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"went through hell and back on the


," but the two years of delay might have a hidden benefit, CEO Jim McNerney said Thursday.

"We had more time than we thought before we had a flight test, (which) is serving us well," McNerney told an investor conference. He said the delay enabled the maturity of software, electrical and other systems. By the time of the first 787 delivery, currently scheduled for this year, Boeing will have built close to 30 aircraft.

Boeing has said it will have zero cash flow in 2010, as the new planes await delivery, but cash flow around $5 billion in 2011. McNerney was optimistic about 2011, saying he sees a profitable year for airlines, as well as improved performance in defense.

On the commercial aviation side, Boeing margins may improve as customers who signed on for the 787-800 decide to move up to the bigger, longer-range 900. Some already have. "There's an opportunity there," McNerney said. "They will be getting more value."

The key is that once Boeing starts to produce the 787, even if it is more than two years late, "we will start getting focused on productivity and pricing (and) get away from all this development effort which we had to get through," he said. "We've got a great innovation; a lot of customers want it, (so) let's drive productivity and pricing and mix."

The 787 is not the only new Boeing aircraft hitting development schedule targets after a long delay. The 747-800 freighter flew for the first time on Feb. 8. It is 18 feet longer than the 747-400 freighter, providing 16% more cargo space. Its first delivery is also scheduled for this year, with the first delivery of the passenger version in 2011.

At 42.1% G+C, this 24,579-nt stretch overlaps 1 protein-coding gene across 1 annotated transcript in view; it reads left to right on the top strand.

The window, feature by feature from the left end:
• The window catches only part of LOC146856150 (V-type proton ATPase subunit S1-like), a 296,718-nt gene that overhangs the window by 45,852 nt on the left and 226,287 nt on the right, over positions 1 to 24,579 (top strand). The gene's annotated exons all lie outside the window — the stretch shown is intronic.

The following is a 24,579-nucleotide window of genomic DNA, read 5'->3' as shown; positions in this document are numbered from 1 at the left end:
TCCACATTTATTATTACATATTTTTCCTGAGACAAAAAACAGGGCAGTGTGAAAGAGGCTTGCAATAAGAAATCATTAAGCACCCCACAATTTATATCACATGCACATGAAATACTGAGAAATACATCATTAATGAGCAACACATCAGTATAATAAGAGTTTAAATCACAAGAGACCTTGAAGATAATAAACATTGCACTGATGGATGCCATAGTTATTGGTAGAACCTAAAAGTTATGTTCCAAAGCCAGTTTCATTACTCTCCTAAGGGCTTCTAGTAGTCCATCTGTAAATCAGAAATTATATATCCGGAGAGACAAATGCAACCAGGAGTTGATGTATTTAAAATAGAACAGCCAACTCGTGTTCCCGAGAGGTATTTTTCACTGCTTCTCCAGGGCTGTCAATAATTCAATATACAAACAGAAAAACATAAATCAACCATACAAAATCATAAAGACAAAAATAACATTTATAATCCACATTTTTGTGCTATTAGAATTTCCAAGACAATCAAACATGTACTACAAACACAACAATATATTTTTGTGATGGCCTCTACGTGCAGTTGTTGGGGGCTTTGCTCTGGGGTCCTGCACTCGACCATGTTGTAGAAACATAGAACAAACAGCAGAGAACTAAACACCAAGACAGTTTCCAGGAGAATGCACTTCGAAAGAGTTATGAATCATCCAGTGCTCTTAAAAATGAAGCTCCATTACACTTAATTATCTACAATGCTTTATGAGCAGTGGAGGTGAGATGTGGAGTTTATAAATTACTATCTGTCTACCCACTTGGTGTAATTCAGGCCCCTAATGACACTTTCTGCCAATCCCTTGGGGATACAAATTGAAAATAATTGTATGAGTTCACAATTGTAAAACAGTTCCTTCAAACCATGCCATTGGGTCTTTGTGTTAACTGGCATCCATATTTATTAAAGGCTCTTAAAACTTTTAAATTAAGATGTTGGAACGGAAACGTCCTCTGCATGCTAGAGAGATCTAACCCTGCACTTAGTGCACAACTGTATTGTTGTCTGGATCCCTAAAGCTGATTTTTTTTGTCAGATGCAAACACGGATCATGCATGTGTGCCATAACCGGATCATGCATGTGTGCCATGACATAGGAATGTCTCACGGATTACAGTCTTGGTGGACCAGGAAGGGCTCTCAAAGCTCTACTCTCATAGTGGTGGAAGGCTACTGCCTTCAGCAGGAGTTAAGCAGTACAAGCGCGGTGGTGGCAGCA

As the plane is readied for market, cargo volumes are soaring following precipitous declines of 50% and 60% between 2008 and 2009.

"It's strengthening a little faster than we anticipated," McNerney said. "It bodes well for the company that has invested in the freighter business throughout this downturn." Boeing has also introduced a 777 freighter. McNerney said discussions with new customers for both freight and passenger aircraft are picking up.

Boeing previously said it is sold out for 2010 and overbooked in 2012. McNerney said Wednesday the company is close to being overbooked in 2012 as well.

Although 2009 was difficult, said McNerney, "we have rarely had a year when we had more progress on major programs that will drive the long-term health of the company," including the F-18 program.

On the defense side, while the current year will be flat, 2011 holds promise. "The administration came in as new administrations do and took a hard look at a number of programs: (it) killed a couple and recompeted some others," McNerney said. "We've just got to go win it."

Despite McNerney's positive outlook, delays in key programs have caused problems for Boeing, according to a newly-issued report by aviation consultants Ernest Arvai, Scott Hamilton and Addison Schonland. The report said delays involving the 787, the 747-800 and other programs "have taken the shine off the company's pristine reputation."

Meanwhile, the long-successful 737 and 777 programs face rising competition, not just from Airbus but from emerging manufacturers. Boeing must replace or update both aircraft, the report said. In the meantime, the Airbus A350 is drawing customers who perceive that it will offer new technology than Boeing competitors, the firm said.

At midafternoon Thursday, Boeing stock was at $60.26, up 72 cents.

-- Written by Ted Reed in Charlotte, N.C.